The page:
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Understanding course design can help your game.
I'm still new to the golf-course design business. I've consulted on three courses that are open for play, I'm collaborating on another course with Jack Nicklaus in South Africa, and I'm involved in a multibillion-dollar sports complex in development in Dubai.
It's fascinating to see a different side of the golf industry, but I've been most surprised by the way the design work has changed how I look at the game.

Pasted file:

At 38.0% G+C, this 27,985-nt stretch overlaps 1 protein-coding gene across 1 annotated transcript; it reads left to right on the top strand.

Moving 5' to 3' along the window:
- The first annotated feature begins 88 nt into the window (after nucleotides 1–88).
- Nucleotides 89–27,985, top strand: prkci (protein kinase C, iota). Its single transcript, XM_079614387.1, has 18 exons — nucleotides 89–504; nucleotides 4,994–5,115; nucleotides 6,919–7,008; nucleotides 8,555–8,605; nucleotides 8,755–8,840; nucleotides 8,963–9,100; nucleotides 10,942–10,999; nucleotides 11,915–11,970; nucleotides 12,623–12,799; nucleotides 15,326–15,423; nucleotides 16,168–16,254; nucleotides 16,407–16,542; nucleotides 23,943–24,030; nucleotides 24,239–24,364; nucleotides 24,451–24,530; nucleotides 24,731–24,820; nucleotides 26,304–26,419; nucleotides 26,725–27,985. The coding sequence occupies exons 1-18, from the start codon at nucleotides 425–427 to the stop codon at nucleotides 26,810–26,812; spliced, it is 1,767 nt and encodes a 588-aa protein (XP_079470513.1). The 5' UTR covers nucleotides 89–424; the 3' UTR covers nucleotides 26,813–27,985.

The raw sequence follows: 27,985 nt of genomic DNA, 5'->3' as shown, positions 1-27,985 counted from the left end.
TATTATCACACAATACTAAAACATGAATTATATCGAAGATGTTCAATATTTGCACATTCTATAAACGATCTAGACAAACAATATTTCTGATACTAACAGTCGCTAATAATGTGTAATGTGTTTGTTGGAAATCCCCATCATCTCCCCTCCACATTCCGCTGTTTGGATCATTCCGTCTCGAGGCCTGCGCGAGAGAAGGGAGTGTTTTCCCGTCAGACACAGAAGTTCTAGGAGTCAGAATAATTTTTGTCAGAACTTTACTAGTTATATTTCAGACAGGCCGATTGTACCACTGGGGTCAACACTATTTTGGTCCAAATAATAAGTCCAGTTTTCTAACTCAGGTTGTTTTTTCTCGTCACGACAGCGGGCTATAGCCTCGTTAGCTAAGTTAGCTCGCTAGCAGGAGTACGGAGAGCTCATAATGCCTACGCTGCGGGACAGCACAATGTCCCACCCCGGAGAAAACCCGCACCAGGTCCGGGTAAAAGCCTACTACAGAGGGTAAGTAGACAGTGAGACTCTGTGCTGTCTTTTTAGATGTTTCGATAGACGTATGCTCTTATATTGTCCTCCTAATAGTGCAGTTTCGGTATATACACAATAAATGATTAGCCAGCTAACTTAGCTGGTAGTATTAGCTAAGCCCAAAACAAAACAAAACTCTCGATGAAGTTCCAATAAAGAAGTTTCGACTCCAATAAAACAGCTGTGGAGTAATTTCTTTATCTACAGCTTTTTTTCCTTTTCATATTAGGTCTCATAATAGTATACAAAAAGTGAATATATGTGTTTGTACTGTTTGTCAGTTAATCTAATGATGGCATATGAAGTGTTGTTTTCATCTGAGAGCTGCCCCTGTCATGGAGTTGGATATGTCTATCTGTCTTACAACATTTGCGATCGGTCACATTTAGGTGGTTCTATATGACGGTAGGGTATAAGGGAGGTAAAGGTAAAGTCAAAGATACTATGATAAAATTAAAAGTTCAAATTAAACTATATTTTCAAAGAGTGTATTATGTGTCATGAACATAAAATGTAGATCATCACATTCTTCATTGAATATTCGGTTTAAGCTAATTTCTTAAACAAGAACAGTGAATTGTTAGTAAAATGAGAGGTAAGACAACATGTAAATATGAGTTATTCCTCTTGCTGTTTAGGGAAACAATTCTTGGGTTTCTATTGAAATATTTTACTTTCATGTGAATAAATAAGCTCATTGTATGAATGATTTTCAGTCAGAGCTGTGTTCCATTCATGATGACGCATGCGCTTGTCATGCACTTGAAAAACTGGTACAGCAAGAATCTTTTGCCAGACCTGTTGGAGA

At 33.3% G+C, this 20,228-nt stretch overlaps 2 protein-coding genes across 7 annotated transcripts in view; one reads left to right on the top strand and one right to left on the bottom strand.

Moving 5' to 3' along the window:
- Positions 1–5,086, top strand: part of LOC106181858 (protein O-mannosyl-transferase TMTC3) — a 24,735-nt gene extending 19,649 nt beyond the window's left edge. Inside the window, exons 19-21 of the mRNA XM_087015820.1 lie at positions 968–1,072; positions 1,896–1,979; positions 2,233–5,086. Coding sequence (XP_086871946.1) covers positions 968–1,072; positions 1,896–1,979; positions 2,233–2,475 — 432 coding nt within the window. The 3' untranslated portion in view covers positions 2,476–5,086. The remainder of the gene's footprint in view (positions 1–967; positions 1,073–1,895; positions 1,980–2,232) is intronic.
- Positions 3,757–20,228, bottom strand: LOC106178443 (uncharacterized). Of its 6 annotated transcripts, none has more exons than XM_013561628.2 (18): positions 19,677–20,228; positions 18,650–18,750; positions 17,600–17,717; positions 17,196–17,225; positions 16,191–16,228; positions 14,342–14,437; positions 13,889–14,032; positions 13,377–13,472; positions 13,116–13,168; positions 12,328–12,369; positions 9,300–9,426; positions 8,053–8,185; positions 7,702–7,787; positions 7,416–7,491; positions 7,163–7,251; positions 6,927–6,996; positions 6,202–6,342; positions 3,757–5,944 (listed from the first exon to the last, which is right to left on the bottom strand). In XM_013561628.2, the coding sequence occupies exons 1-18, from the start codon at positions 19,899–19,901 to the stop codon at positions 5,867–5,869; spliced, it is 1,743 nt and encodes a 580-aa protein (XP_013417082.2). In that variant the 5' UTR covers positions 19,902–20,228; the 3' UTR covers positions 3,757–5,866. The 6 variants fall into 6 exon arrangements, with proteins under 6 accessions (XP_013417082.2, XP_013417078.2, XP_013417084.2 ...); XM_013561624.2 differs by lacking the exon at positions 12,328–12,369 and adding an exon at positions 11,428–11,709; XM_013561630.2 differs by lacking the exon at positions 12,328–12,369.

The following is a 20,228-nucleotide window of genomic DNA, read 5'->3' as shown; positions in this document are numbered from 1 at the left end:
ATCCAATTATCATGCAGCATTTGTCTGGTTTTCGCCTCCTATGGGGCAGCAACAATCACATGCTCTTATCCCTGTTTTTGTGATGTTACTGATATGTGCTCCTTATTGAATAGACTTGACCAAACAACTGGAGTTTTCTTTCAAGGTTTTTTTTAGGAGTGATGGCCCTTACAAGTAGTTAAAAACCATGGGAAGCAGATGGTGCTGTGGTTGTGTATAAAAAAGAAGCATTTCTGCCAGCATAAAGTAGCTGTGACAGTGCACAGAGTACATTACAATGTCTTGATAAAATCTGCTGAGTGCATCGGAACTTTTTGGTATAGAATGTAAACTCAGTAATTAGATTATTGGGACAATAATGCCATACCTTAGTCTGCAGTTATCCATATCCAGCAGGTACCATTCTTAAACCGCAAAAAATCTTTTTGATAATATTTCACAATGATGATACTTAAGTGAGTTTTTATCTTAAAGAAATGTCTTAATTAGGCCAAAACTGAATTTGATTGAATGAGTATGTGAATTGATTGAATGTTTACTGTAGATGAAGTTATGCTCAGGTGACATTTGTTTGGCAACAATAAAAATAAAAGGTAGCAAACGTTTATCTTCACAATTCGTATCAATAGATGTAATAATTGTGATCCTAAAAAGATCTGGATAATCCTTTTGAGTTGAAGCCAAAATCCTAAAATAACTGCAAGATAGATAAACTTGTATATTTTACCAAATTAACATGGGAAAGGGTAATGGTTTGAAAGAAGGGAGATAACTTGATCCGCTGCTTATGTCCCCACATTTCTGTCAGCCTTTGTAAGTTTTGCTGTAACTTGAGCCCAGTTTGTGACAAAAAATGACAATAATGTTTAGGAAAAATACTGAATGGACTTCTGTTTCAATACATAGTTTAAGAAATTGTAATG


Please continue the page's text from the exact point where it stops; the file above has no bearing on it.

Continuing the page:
It really struck me for the first time last year at Whistling Straits (below), when I was getting ready for the USPGA Championship. It's such a dramatic piece of land, and you can see how Pete Dye
planned every last detail, from how the water moves on the greens to the kind of tee shot each hole demands.
Getting in tune with the designer can only make it easier to score, no matter what level of player you are.
Here's an example from my own game. Now, when I'm walking up to a green, I look for the lowest point around it. That's where the water will drain, and putts tend to break in that direction. That can be the difference between playing a putt straight and missing and playing it on the right edge and making it for birdie.
Try to play architect next time you're out there.